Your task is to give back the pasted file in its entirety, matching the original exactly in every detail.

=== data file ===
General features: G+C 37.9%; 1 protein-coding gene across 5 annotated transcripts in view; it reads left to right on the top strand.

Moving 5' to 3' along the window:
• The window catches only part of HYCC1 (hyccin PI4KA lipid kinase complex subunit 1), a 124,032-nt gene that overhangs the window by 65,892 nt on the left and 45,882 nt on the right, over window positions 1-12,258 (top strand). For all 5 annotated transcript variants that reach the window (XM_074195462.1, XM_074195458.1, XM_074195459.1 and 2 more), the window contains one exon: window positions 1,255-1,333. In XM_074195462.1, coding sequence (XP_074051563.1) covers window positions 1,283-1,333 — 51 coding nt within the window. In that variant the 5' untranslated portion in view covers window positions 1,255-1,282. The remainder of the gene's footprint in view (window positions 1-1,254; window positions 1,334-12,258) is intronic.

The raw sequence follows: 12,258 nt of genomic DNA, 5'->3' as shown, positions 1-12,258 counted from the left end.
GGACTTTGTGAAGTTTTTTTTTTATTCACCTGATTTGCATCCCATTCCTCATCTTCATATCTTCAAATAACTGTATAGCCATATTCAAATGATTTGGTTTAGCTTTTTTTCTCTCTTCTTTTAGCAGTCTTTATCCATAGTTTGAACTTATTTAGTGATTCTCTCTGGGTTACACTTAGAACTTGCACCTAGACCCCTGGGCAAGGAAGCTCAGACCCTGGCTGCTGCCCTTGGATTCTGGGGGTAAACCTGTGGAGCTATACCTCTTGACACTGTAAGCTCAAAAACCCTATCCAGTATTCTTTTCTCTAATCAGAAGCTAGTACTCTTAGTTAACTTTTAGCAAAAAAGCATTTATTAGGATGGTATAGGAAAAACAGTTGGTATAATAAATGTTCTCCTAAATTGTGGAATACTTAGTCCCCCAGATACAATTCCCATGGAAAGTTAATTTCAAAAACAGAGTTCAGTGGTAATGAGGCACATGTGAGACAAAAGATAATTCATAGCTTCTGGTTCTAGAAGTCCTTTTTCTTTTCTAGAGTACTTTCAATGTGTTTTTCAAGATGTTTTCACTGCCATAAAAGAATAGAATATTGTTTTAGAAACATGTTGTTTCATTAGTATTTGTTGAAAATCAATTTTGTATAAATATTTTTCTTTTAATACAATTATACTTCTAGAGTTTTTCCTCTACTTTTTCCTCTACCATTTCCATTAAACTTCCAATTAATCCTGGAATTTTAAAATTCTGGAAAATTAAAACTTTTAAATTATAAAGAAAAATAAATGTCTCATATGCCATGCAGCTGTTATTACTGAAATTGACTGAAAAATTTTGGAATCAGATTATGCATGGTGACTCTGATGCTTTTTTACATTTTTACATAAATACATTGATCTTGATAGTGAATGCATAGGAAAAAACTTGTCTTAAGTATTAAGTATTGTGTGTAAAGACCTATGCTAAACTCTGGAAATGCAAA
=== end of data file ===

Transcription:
General features: G+C 37.9%; 1 protein-coding gene across 5 annotated transcripts in view; it reads left to right on the top strand.

Moving 5' to 3' along the window:
• The window catches only part of HYCC1 (hyccin PI4KA lipid kinase complex subunit 1), a 124,032-nt gene that overhangs the window by 65,892 nt on the left and 45,882 nt on the right, over window positions 1-12,258 (top strand). For all 5 annotated transcript variants that reach the window (XM_074195462.1, XM_074195458.1, XM_074195459.1 and 2 more), the window contains one exon: window positions 1,255-1,333. In XM_074195462.1, coding sequence (XP_074051563.1) covers window positions 1,283-1,333 — 51 coding nt within the window. In that variant the 5' untranslated portion in view covers window positions 1,255-1,282. The remainder of the gene's footprint in view (window positions 1-1,254; window positions 1,334-12,258) is intronic.

The raw sequence follows: 12,258 nt of genomic DNA, 5'->3' as shown, positions 1-12,258 counted from the left end.
GGACTTTGTGAAGTTTTTTTTTTATTCACCTGATTTGCATCCCATTCCTCATCTTCATATCTTCAAATAACTGTATAGCCATATTCAAATGATTTGGTTTAGCTTTTTTTCTCTCTTCTTTTAGCAGTCTTTATCCATAGTTTGAACTTATTTAGTGATTCTCTCTGGGTTACACTTAGAACTTGCACCTAGACCCCTGGGCAAGGAAGCTCAGACCCTGGCTGCTGCCCTTGGATTCTGGGGGTAAACCTGTGGAGCTATACCTCTTGACACTGTAAGCTCAAAAACCCTATCCAGTATTCTTTTCTCTAATCAGAAGCTAGTACTCTTAGTTAACTTTTAGCAAAAAAGCATTTATTAGGATGGTATAGGAAAAACAGTTGGTATAATAAATGTTCTCCTAAATTGTGGAATACTTAGTCCCCCAGATACAATTCCCATGGAAAGTTAATTTCAAAAACAGAGTTCAGTGGTAATGAGGCACATGTGAGACAAAAGATAATTCATAGCTTCTGGTTCTAGAAGTCCTTTTTCTTTTCTAGAGTACTTTCAATGTGTTTTTCAAGATGTTTTCACTGCCATAAAAGAATAGAATATTGTTTTAGAAACATGTTGTTTCATTAGTATTTGTTGAAAATCAATTTTGTATAAATATTTTTCTTTTAATACAATTATACTTCTAGAGTTTTTCCTCTACTTTTTCCTCTACCATTTCCATTAAACTTCCAATTAATCCTGGAATTTTAAAATTCTGGAAAATTAAAACTTTTAAATTATAAAGAAAAATAAATGTCTCATATGCCATGCAGCTGTTATTACTGAAATTGACTGAAAAATTTTGGAATCAGATTATGCATGGTGACTCTGATGCTTTTTTACATTTTTACATAAATACATTGATCTTGATAGTGAATGCATAGGAAAAAACTTGTCTTAAGTATTAAGTATTGTGTGTAAAGACCTATGCTAAACTCTGGAAATGCAAA